I happen to really love my credit cards so I will share with you my approach to how I use mine without getting into deep financial trouble.

                  Ever since about 1983 when I got my first Visa card, I continue to charge as many of my purchases as possible on credit. Everything from gas, groceries and monthly payments for services like my cable and home security monitoring are charged on credit. Despite my heavy usage, I have maintained the joy of never paying any interest fees at all on any of my credit cards.

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                  Here are some tips on how best to use your credit cards without falling into the trap of paying those nasty double-digit interest fees.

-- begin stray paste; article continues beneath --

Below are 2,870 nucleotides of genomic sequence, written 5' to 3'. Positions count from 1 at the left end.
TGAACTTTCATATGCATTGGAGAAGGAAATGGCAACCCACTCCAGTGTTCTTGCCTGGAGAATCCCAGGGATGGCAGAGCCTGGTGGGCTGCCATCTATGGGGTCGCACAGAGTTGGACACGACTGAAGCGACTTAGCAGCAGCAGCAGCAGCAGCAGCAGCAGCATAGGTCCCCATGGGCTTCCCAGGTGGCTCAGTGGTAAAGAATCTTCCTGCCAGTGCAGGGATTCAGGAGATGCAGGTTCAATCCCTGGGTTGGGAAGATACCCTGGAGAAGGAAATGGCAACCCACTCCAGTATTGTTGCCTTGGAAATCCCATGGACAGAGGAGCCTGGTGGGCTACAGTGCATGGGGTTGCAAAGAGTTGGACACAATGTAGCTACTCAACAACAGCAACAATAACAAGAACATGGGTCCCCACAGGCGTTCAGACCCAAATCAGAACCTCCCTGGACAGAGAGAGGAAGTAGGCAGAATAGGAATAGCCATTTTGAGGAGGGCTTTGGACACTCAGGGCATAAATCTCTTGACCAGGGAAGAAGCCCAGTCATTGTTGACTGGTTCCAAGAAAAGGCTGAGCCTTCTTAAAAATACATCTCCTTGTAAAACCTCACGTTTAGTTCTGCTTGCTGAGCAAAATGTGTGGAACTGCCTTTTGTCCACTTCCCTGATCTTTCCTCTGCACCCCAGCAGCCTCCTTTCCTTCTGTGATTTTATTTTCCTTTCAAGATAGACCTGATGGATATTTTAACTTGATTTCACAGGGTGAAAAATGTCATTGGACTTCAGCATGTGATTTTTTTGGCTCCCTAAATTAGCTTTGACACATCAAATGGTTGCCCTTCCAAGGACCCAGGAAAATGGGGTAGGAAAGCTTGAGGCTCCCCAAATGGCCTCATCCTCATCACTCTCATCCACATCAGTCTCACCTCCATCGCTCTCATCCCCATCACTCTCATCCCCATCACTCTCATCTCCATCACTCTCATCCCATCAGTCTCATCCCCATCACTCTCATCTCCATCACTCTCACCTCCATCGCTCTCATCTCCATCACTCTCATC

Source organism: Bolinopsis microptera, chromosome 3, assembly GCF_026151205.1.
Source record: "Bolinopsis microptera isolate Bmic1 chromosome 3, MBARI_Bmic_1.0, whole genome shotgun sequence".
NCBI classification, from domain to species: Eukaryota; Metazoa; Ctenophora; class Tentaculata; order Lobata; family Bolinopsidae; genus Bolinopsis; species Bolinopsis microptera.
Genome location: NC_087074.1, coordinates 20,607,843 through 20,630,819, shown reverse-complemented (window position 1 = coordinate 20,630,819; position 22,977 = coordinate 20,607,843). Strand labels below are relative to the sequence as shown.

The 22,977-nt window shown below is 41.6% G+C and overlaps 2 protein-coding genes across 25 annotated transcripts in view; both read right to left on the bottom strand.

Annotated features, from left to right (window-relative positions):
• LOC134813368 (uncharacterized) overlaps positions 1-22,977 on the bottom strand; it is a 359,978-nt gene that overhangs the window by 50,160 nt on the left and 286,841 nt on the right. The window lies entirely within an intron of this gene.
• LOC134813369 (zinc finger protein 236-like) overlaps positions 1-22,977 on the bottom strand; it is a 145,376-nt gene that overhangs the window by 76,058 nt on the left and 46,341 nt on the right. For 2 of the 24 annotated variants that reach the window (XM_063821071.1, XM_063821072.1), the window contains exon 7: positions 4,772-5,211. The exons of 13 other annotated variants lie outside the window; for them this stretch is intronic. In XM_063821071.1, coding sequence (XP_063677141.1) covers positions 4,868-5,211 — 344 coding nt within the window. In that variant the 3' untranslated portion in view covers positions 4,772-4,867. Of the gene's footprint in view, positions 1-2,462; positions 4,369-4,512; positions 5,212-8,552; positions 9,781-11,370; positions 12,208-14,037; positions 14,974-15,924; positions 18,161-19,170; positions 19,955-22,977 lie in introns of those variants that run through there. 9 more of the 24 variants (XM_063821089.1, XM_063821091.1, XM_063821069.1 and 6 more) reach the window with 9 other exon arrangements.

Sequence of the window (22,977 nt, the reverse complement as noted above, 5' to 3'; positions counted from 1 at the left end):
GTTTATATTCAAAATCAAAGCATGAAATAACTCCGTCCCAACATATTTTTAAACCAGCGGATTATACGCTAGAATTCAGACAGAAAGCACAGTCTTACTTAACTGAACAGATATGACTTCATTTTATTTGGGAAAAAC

Do Not Treat Credit Cards as Your Funding Sources

                  Too many people treat their credit cards as funding sources for major purchases. Do not do this if you want to stay out of trouble. I use my credit cards as convenient financial instruments so I do not have to carry around much cash. In fact, I hate carrying cash, especially coins. When you buy things on credit, the purchases are clean and you will not get annoying coins back as change.

                  I do not rely on my Visa, MasterCard or American Express to fund any of my purchases, large or small. This brings me to my golden rule when it comes to whether I will pull out any of my credit cards either at a retail or online store.

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                  I never purchase anything with my credit cards if I do not have the actual cash on hand in my bank account.